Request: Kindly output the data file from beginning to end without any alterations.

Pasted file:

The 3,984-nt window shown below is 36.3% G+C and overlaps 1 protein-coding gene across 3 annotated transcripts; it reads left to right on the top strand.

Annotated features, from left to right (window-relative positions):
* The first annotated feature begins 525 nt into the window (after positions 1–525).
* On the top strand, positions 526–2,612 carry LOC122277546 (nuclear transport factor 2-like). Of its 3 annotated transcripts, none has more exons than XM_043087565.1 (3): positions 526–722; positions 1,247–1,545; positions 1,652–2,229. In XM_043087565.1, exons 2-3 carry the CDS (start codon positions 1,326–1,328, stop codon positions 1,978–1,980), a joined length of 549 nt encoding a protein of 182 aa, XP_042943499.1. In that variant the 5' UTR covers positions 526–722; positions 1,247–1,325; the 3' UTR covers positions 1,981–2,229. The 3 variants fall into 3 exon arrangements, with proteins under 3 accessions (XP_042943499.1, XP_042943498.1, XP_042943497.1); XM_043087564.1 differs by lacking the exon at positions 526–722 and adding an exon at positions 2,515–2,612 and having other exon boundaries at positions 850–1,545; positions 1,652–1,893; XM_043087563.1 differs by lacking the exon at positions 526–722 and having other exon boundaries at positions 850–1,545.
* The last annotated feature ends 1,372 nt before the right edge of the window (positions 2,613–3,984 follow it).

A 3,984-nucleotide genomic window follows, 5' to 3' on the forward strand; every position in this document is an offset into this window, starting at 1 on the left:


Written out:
The 3,984-nt window shown below is 36.3% G+C and overlaps 1 protein-coding gene across 3 annotated transcripts; it reads left to right on the top strand.

Annotated features, from left to right (window-relative positions):
* The first annotated feature begins 525 nt into the window (after positions 1–525).
* On the top strand, positions 526–2,612 carry LOC122277546 (nuclear transport factor 2-like). Of its 3 annotated transcripts, none has more exons than XM_043087565.1 (3): positions 526–722; positions 1,247–1,545; positions 1,652–2,229. In XM_043087565.1, exons 2-3 carry the CDS (start codon positions 1,326–1,328, stop codon positions 1,978–1,980), a joined length of 549 nt encoding a protein of 182 aa, XP_042943499.1. In that variant the 5' UTR covers positions 526–722; positions 1,247–1,325; the 3' UTR covers positions 1,981–2,229. The 3 variants fall into 3 exon arrangements, with proteins under 3 accessions (XP_042943499.1, XP_042943498.1, XP_042943497.1); XM_043087564.1 differs by lacking the exon at positions 526–722 and adding an exon at positions 2,515–2,612 and having other exon boundaries at positions 850–1,545; positions 1,652–1,893; XM_043087563.1 differs by lacking the exon at positions 526–722 and having other exon boundaries at positions 850–1,545.
* The last annotated feature ends 1,372 nt before the right edge of the window (positions 2,613–3,984 follow it).

A 3,984-nucleotide genomic window follows, 5' to 3' on the forward strand; every position in this document is an offset into this window, starting at 1 on the left: